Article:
I'll tune in to the post-based conversation being held on Planet Debian: Russell Coker wonders about what's needed to get university graduates with enough skills for a sysadmin job, to which Lucas Nussbaum responds with his viewpoints. They present a very contrasting view of what's needed for students — And for a good reason, I'd say: Lucas is an academician; I don't know for sure about Russell, but he seems to be a down-to-the-earth, dirty-handed, proficient sysadmin working on the field. They both contact newcomers to their fields, and will notice different shortcomings.
I tend to side with Lucas' view. That does not come as a surprise, as I've been working for over 15 years in an university, and in the last few years I started walking from a mostly-operative sysadmin in an academic setting towards becoming an academician that spends most of his time sysadmining. Subtle but important distinction.
I teach at the BSc level at UNAM, and am a Masters student at IPN (respectively, Mexico's largest and second-largest universities). And yes, the lack of sysadmin abilities in both is surprising. But so is a good understanding of programming. And I'm sure that, were I to dig into several different fields, I'd feel the same: Student formation is very basic at each of those fields.
But I see that as natural. Of course, if I were to judge people as geneticists as they graduate from Biology, or were I to judge them as topologists as they graduate from Mathematics, or any other discipline in which I'm not an expert, I'd surely not know where to start — Given I have about 20 years of professional life on my shoulders, I'm quite skewed as to what is basic for a computing professional. And of course, there are severe holes in my formation, in areas I never used. I know next to nothing of electronics, my mathematical basis is quite flaky, and I'm a poor excuse when talking about artificial intelligence.
Where am I going with this? An university degree (BSc in English, would amount to "licenciatura" in Spanish) is not for specialization. It is to have a sufficiently broad panorama of the field, and all of the needed tools to start digging deeper and specializing — either by yourself, working on a given field and learning its details as you go, or going through a postgraduate program (Specialization, Masters, Doctorate).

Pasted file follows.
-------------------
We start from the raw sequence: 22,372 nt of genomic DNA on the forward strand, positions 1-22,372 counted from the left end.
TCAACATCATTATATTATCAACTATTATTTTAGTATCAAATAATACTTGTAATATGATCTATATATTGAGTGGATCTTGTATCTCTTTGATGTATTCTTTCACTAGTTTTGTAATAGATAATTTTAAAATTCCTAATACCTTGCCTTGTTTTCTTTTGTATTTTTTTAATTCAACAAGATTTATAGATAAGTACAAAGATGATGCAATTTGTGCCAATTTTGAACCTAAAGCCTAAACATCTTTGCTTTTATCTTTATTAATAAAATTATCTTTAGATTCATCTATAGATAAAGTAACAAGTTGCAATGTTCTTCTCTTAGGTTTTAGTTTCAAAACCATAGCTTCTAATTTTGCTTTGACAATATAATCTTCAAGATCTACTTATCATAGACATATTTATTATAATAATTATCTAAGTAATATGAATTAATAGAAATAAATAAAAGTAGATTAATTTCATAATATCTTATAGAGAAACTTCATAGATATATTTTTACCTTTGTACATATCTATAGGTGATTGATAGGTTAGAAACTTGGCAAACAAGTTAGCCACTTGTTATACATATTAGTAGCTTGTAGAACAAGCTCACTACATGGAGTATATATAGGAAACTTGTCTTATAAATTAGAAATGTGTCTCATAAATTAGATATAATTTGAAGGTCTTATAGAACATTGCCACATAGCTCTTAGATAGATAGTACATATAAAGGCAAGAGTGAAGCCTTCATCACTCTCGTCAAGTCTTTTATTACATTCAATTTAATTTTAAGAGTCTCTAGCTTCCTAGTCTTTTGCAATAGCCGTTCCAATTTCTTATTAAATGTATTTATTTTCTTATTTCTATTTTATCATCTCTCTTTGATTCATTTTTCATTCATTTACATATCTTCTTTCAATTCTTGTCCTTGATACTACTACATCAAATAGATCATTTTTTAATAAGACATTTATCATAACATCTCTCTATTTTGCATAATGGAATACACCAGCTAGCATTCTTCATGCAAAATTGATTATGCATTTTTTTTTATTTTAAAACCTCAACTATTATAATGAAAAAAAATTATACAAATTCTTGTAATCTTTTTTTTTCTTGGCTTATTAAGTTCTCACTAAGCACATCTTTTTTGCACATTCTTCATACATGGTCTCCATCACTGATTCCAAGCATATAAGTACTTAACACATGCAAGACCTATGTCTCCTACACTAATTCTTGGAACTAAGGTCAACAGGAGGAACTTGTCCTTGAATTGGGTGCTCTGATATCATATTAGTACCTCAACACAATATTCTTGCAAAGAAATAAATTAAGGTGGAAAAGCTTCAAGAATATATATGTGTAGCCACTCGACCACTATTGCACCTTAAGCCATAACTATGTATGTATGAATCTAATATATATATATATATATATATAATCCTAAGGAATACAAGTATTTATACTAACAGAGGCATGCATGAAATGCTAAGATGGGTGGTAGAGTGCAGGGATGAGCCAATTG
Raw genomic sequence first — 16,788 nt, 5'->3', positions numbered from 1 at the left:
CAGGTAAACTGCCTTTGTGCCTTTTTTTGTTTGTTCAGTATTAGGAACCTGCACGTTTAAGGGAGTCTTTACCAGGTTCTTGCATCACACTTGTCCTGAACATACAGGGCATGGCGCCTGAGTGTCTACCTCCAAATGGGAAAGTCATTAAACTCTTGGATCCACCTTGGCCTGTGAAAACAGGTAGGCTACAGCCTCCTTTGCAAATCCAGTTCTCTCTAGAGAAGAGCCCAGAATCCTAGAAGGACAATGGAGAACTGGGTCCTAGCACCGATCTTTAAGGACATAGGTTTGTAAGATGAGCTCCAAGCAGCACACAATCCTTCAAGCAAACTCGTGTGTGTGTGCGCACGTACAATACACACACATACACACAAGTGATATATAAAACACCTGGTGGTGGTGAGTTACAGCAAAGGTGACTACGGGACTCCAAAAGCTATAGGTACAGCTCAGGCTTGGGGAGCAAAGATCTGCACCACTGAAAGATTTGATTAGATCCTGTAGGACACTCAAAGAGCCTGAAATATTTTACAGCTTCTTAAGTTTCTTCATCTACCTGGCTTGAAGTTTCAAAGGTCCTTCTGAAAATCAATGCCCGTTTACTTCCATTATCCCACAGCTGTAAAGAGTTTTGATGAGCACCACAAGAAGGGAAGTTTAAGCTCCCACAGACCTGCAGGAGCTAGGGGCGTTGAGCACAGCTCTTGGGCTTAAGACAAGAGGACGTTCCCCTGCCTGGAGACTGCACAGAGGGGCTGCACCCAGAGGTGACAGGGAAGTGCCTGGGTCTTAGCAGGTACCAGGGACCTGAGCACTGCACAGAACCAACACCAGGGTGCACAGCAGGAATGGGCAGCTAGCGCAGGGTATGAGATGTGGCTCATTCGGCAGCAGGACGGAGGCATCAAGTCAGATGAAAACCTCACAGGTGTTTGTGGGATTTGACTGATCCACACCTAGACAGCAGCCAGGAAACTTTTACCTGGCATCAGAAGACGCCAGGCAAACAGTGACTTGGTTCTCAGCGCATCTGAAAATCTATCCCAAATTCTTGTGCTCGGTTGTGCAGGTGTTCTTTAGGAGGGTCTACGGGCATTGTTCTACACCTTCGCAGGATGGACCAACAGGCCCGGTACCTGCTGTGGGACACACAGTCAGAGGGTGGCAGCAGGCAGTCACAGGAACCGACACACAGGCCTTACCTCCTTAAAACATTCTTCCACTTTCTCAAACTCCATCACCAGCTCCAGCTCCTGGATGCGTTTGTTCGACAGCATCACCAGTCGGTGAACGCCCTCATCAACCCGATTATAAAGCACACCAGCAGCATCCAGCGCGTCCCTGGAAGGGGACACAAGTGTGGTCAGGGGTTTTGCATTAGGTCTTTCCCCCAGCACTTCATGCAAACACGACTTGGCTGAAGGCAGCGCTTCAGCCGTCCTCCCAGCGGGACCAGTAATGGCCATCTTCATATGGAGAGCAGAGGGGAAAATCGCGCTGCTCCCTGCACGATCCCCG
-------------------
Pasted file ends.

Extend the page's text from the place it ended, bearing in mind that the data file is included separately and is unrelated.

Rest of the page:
Even most of my colleagues at the Masters in Engineering in Security and Information Technology lack of a good formation in fields I consider essential. However, what does information security mean? Many among them are working on legal implications of several laws that touch our field. Many other are working on authenticity issues in images, audios and other such media. Many other are trying to come up with mathematical ways to cheapen the enormous burden of crypto operations (say, "shaving" CPU cycles off a very large exponentiation). Others are designing autonomous learning mechanisms to characterize malware. Were I as a computing professional to start talking about their research, I'd surely reveal I know nothing about it and get laughed at. That's because I haven't specialized in those fields.
University education should give a broad universal basis to enter a professional field. It should not focus on teaching tools or specific procedures (although some should surely be presented as examples or case studies). Although I'd surely be happy if my university's graduates were to know everything about administering a Debian system, that would be wrong for a university to aim at; I'd criticize it the same way I currently criticize programs that mix together university formation and industry certification as if they were related.
Today I finally submitted our book, Fundamentos de Sistemas Operativos, for the Editorial Department of our institute. Of course, I'm not naïve enough to assume there won't be a heavy editorial phase, but I'm more than eager to dive into it... And have the book printed in maybe two months time!
Of course, this book is to be published under a free license (CC-BY-SA). And I'm talking with the coauthors, we are about to push the Git repository to a public location, as we believe the source for the text and figures can also be of interest to others.
The book itself (as I've already boasted about here :-} ) is available (somewhat as a preprint) for download.
[update] Talked it over with the coauthors, and we finally have a public repository! Clone it from:
After my first full semester of classes, there is at least a little tangible evidence that I didn't skip even one day of attendance.